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asked and given; so that a person coming
here with a thousand pounds, might really
live very comfortably on the interest of the
money; for a hundred pounds here will go as
far as two hundred pounds in England.

To the tenant farmers of England, New
Zealand offers a tempting home. No taxes,
no tithes, no rent! There is good land
for their seeds, and a good market for their
produce. The farmer's wife may sell her
cheese at one shilling a pound, her butter often
at two shillings a pound, while cattle and
stock of every description are cheap. The
emigrant most welcome in New Zealand is
either the capitalist or the poor labourer. The
fern and stone-encumbered lands require the
harrow and the plough. The land wants
men; men used to working with their hands.

Let me put in a good word for my own
colony to any one who thinks of emigration.
If you are not doing well in the old country,
and you feel it; if you can discern no
sunshine in the darkness around you; above all, if
you are industrious, and enduring, then
emigrate. And though it may be only because I
myself have emigrated thither, and am happy,
that I would recommend for the field of your
emigration New Zealand; yet I think that
its own natural advantages speak for the
place. Its climate is one of the healthiest in
the world, far before that of Australia, or
Van Diemen's land. There is not a single
venomous, scarcely a destructive, animal in it.
The natives are superior to the aborigines of
any other colony. The colony is yet in its
first infancy, and therefore offers you, perhaps,
the greater chance of making yourself rich
with a small capital; at the same time, it
bids fair eventually to equal any colony in
commerce, as it already does in natural
advantages. I would not willingly deceive
any one. I conscientiously believe what I
write, and I have written nothing which I
have not either seen with my own eyes, heard
with my own ears, or received from the most
undoubted authority. But what I have said
can hold good only with respect to Auckland,
although the seat of Government, the least
known and the most abused of all the settlements
belonging to New Zealand. It was in
vain we searched every book upon the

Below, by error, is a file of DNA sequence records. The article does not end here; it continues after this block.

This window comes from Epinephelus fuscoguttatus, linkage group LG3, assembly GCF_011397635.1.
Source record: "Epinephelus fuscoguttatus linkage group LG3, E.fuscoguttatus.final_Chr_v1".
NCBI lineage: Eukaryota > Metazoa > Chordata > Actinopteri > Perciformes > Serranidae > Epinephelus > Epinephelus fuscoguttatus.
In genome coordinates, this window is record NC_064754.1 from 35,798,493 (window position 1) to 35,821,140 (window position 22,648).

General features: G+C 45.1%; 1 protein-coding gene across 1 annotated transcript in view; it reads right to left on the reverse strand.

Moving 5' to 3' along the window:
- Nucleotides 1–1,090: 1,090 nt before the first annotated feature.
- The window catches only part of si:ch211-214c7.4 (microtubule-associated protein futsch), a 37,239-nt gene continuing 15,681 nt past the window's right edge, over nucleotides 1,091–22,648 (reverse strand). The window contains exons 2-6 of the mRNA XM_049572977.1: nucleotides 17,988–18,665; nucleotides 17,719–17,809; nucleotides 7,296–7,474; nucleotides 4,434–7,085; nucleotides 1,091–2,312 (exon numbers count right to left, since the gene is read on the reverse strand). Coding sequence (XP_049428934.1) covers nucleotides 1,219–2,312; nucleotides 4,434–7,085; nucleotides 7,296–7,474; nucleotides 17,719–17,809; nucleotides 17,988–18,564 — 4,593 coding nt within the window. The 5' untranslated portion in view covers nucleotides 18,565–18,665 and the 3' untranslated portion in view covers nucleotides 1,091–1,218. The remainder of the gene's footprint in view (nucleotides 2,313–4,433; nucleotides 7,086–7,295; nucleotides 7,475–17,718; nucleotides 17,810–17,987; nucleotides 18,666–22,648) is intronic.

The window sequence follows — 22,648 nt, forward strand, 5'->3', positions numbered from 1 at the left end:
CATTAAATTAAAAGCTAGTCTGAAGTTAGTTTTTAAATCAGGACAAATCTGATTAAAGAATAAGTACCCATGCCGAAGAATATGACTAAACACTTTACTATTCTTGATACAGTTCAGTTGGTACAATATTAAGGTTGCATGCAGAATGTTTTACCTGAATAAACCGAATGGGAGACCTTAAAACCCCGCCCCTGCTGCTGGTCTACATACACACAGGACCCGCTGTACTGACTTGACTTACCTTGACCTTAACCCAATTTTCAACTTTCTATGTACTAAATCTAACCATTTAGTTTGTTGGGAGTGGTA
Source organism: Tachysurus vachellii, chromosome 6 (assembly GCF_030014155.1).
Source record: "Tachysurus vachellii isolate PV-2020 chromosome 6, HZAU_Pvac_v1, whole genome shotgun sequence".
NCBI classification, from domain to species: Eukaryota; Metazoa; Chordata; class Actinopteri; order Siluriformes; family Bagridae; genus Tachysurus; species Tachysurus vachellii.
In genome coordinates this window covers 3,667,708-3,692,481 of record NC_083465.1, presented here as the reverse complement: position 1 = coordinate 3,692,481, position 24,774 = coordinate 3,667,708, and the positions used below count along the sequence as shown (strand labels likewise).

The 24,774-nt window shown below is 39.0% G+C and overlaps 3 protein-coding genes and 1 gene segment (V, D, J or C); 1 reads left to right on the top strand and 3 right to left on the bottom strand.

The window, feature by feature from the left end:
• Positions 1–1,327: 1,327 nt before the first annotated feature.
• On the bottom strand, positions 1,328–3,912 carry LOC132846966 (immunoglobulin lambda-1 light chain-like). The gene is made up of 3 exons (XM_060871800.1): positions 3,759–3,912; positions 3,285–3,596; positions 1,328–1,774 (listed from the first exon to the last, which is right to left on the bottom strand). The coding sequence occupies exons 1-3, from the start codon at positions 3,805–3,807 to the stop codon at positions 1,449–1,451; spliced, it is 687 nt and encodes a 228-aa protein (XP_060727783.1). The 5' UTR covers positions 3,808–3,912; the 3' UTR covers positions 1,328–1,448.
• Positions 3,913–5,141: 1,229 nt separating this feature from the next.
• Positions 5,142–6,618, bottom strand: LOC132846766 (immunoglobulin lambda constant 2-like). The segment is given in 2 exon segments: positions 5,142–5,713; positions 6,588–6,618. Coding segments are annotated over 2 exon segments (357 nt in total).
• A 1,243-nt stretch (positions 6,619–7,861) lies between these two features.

subject for some small account of this place; one
meagre paragraph was all we found. From
report, I am led to believe that New Plymouth
must be a most lovely and fertile place,
retarded, however, greatly by its want of
harbour, for it has nothing but an open roadstead.
The prices of almost every kind of
provision are dearer at New Plymouth than
at Auckland, while land is cheaper. It is
now in a very unsettled state respecting the
land titles. The repeated volcanic shocks
experienced at Wellington must always prevent
that settlement (although a much older and
wealthier) from being able to compete with
the capital. The climate of Nelson is superb,
but then the place is miserably poor, almost
all traffic being carried on by way of barter.
Sooner or later, justice will be done to
Auckland, which I am sure is equal to the best of
the New Zealand settlements.


SWEET human flowers of passing loveliness
   Bloom on life's pathway with celestial splendour;
God bade them grow, the pilgrim's soul to bless;
   Use them not roughly they are frail and tender!

Thou pluckest one, to wear upon thy breast;
   To quaff the fragrance it is ever breathing;
O! cherish lovingly thy bosom's guest,
   Its graceful tendrils round thy heart-strings

Twill nourish gaily in the light of smiles,
   And from such sunshine healthful vigour borrow,
To soothe in turn with soft enchanting wiles
   Thy mind, when darken' d by a cloud of sorrow.

Let not the cold winds of unkindly skies
   Chill its warm beauty, lest it droop and languish;
And though thou water it with streaming eyes,
   No life return to cheer thee in thine anguish!

Showering the sweets of true and constant love
   On all thy dear ones, make life ever vernal;
Until transplanted they shall bloom above,
   With brighter hues, unfading and eternal!


I HAVE often noticed that almost every one
has his own individual small economies
careful habits of saving fractions of pennies
in some one peculiar directionany
disturbance of which annoys him more than
spending shillings or pounds on some real
extravagance. An old gentleman of my
acquaintance, who took the intelligence of the
failure of a Joint-Stock Bank, in which some
of his money was invested, with stoical
mildness, worried his family all through a
long summer's day, because one of them had
torn (instead of cutting) out the written leaves
of his now useless bank-book; of course, the
corresponding pages at the other end came
out as well; and this little unnecessary
waste of paper (his private economy) chafed
him more than all the loss of his money.
Envelopes fretted his soul terribly when they
first came in; the only way in, which he
could reconcile himself to such waste of his
cherished article, was by patiently turning
inside out all that were sent to him, and so
making them serve again. Even now, though
tamed by age, I see him casting wistful
glances at his daughters when they send a
whole instead of a half sheet of note-paper,
with the three lines of acceptance to an
invitation, written on only one of the sides. I
am not above owning that I have this human
weakness myself. String is my foible. My
pockets get full of little hanks of it, packed
up and twisted together, ready for uses that